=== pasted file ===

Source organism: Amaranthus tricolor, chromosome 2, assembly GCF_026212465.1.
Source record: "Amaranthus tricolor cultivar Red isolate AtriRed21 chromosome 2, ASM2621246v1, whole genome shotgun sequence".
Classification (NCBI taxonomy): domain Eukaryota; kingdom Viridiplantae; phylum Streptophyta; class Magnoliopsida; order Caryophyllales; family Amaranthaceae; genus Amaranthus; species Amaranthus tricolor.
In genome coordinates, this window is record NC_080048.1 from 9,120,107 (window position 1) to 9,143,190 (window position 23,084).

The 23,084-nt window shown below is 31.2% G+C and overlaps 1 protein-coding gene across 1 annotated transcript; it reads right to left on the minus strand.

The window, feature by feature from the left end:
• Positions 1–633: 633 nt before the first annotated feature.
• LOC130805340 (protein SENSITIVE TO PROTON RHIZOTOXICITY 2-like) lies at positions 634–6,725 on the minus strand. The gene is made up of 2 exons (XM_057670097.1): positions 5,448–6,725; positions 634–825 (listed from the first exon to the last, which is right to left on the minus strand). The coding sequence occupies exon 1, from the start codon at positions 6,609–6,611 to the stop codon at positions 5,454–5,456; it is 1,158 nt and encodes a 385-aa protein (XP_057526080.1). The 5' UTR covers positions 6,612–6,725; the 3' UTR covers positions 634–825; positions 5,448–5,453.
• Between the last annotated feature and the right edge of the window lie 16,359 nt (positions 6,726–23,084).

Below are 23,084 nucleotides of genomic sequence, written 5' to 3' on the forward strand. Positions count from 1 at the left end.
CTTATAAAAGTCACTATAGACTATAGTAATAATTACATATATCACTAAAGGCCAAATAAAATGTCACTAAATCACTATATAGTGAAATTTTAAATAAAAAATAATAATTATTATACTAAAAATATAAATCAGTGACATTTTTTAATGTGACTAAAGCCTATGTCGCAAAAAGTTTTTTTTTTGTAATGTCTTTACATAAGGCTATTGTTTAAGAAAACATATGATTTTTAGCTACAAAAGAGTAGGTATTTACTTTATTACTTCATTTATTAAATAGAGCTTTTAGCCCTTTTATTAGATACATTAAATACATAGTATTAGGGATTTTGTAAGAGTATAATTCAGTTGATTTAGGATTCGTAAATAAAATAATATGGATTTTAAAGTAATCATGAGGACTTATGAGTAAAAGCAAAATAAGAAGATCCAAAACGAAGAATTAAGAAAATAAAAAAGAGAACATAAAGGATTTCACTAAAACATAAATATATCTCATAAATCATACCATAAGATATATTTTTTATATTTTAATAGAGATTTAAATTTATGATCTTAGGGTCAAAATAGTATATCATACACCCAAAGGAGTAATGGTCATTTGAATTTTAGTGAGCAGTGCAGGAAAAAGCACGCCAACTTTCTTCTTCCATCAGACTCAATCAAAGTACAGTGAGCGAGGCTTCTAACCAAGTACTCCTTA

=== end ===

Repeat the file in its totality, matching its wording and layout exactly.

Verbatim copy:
Source organism: Amaranthus tricolor, chromosome 2, assembly GCF_026212465.1.
Source record: "Amaranthus tricolor cultivar Red isolate AtriRed21 chromosome 2, ASM2621246v1, whole genome shotgun sequence".
Classification (NCBI taxonomy): domain Eukaryota; kingdom Viridiplantae; phylum Streptophyta; class Magnoliopsida; order Caryophyllales; family Amaranthaceae; genus Amaranthus; species Amaranthus tricolor.
In genome coordinates, this window is record NC_080048.1 from 9,120,107 (window position 1) to 9,143,190 (window position 23,084).

The 23,084-nt window shown below is 31.2% G+C and overlaps 1 protein-coding gene across 1 annotated transcript; it reads right to left on the minus strand.

The window, feature by feature from the left end:
• Positions 1–633: 633 nt before the first annotated feature.
• LOC130805340 (protein SENSITIVE TO PROTON RHIZOTOXICITY 2-like) lies at positions 634–6,725 on the minus strand. The gene is made up of 2 exons (XM_057670097.1): positions 5,448–6,725; positions 634–825 (listed from the first exon to the last, which is right to left on the minus strand). The coding sequence occupies exon 1, from the start codon at positions 6,609–6,611 to the stop codon at positions 5,454–5,456; it is 1,158 nt and encodes a 385-aa protein (XP_057526080.1). The 5' UTR covers positions 6,612–6,725; the 3' UTR covers positions 634–825; positions 5,448–5,453.
• Between the last annotated feature and the right edge of the window lie 16,359 nt (positions 6,726–23,084).

Below are 23,084 nucleotides of genomic sequence, written 5' to 3' on the forward strand. Positions count from 1 at the left end.
CTTATAAAAGTCACTATAGACTATAGTAATAATTACATATATCACTAAAGGCCAAATAAAATGTCACTAAATCACTATATAGTGAAATTTTAAATAAAAAATAATAATTATTATACTAAAAATATAAATCAGTGACATTTTTTAATGTGACTAAAGCCTATGTCGCAAAAAGTTTTTTTTTTGTAATGTCTTTACATAAGGCTATTGTTTAAGAAAACATATGATTTTTAGCTACAAAAGAGTAGGTATTTACTTTATTACTTCATTTATTAAATAGAGCTTTTAGCCCTTTTATTAGATACATTAAATACATAGTATTAGGGATTTTGTAAGAGTATAATTCAGTTGATTTAGGATTCGTAAATAAAATAATATGGATTTTAAAGTAATCATGAGGACTTATGAGTAAAAGCAAAATAAGAAGATCCAAAACGAAGAATTAAGAAAATAAAAAAGAGAACATAAAGGATTTCACTAAAACATAAATATATCTCATAAATCATACCATAAGATATATTTTTTATATTTTAATAGAGATTTAAATTTATGATCTTAGGGTCAAAATAGTATATCATACACCCAAAGGAGTAATGGTCATTTGAATTTTAGTGAGCAGTGCAGGAAAAAGCACGCCAACTTTCTTCTTCCATCAGACTCAATCAAAGTACAGTGAGCGAGGCTTCTAACCAAGTACTCCTTA